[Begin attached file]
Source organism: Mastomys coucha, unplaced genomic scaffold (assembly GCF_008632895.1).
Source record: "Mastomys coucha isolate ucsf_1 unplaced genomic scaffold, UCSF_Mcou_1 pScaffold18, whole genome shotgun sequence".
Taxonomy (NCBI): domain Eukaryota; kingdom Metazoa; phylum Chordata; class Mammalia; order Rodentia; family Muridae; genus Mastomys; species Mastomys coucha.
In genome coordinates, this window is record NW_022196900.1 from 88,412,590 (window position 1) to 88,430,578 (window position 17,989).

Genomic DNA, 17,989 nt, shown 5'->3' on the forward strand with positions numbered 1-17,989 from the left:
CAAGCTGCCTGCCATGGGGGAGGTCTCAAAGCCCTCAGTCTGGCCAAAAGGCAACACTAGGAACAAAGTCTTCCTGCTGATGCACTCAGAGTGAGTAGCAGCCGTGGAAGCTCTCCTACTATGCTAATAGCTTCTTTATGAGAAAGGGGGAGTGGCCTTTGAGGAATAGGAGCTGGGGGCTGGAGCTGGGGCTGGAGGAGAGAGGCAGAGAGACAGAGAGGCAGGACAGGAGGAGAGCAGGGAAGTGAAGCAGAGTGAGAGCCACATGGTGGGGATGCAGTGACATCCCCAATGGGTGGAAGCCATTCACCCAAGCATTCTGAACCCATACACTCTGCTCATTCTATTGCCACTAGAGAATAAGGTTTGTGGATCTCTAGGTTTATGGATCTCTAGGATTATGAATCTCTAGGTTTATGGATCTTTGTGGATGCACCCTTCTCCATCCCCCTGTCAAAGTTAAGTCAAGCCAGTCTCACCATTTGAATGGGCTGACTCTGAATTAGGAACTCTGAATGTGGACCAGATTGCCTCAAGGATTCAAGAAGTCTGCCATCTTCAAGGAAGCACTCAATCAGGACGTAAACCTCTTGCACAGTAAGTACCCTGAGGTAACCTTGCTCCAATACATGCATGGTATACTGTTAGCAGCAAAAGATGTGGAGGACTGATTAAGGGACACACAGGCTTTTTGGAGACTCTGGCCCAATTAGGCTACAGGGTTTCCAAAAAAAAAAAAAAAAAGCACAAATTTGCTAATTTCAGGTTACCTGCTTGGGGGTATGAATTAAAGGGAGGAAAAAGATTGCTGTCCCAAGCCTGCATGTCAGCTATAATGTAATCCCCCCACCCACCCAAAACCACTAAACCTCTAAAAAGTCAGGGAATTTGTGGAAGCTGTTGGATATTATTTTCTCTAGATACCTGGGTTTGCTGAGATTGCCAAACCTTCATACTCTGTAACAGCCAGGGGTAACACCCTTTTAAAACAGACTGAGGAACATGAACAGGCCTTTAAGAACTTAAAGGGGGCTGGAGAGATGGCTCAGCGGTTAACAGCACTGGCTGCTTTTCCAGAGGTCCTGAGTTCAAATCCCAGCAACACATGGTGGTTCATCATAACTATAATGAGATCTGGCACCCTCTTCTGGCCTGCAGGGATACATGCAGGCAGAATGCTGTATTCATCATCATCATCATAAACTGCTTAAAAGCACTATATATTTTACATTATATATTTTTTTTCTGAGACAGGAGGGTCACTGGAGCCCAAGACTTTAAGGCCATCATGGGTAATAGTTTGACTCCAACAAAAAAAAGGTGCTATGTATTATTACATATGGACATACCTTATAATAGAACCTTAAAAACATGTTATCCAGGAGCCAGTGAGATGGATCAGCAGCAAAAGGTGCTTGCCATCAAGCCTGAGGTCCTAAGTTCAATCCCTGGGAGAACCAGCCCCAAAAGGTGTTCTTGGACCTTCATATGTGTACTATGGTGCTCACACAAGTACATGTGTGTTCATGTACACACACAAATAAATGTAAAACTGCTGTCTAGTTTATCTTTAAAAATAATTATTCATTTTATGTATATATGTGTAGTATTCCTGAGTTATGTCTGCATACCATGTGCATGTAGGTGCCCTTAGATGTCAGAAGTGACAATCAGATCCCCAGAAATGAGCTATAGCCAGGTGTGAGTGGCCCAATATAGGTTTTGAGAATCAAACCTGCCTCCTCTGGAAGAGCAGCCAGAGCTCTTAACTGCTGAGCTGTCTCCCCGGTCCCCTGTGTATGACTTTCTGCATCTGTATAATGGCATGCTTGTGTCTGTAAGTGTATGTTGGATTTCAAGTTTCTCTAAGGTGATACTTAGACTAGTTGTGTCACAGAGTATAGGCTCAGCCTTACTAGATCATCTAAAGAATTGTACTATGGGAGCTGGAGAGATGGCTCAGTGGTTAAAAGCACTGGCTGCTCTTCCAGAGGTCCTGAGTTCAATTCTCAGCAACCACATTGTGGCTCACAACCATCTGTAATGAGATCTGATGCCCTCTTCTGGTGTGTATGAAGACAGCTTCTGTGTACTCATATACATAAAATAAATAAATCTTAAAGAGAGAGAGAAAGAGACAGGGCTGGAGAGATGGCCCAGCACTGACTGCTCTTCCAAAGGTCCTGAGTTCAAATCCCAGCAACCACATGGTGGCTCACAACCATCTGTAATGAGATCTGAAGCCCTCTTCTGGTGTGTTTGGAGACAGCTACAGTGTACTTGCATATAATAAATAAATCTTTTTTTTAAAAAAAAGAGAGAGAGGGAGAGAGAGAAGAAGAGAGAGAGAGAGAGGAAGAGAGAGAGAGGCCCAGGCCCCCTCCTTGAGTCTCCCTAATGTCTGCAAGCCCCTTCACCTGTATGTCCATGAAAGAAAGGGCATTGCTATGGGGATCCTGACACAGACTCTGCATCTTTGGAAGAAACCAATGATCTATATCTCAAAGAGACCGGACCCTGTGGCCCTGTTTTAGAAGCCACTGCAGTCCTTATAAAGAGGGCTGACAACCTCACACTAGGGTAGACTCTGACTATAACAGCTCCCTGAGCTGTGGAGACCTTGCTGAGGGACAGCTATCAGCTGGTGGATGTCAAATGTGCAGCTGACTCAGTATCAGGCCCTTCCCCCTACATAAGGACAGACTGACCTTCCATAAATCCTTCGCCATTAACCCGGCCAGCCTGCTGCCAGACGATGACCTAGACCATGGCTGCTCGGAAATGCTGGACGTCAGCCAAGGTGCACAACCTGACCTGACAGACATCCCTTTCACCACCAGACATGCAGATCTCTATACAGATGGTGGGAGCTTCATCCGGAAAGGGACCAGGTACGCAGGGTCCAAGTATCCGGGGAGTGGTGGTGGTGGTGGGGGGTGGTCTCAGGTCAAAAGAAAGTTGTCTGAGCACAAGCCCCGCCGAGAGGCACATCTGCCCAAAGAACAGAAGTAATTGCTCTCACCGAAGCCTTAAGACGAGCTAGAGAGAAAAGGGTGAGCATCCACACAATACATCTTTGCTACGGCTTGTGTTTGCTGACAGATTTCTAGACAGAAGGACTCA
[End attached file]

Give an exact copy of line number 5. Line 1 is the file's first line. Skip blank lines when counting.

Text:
Genomic DNA, 17,989 nt, shown 5'->3' on the forward strand with positions numbered 1-17,989 from the left: